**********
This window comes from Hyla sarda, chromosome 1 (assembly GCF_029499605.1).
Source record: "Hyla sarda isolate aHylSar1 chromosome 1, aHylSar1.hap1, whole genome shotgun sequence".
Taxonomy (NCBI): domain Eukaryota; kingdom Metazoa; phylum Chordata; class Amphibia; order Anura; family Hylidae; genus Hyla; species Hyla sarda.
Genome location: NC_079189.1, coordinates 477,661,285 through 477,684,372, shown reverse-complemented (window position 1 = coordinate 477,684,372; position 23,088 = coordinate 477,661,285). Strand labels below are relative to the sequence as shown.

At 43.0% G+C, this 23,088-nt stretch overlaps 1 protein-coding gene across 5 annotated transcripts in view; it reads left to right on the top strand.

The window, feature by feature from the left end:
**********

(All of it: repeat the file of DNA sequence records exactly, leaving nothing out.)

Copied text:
This window comes from Hyla sarda, chromosome 1 (assembly GCF_029499605.1).
Source record: "Hyla sarda isolate aHylSar1 chromosome 1, aHylSar1.hap1, whole genome shotgun sequence".
Taxonomy (NCBI): domain Eukaryota; kingdom Metazoa; phylum Chordata; class Amphibia; order Anura; family Hylidae; genus Hyla; species Hyla sarda.
Genome location: NC_079189.1, coordinates 477,661,285 through 477,684,372, shown reverse-complemented (window position 1 = coordinate 477,684,372; position 23,088 = coordinate 477,661,285). Strand labels below are relative to the sequence as shown.

At 43.0% G+C, this 23,088-nt stretch overlaps 1 protein-coding gene across 5 annotated transcripts in view; it reads left to right on the top strand.

The window, feature by feature from the left end: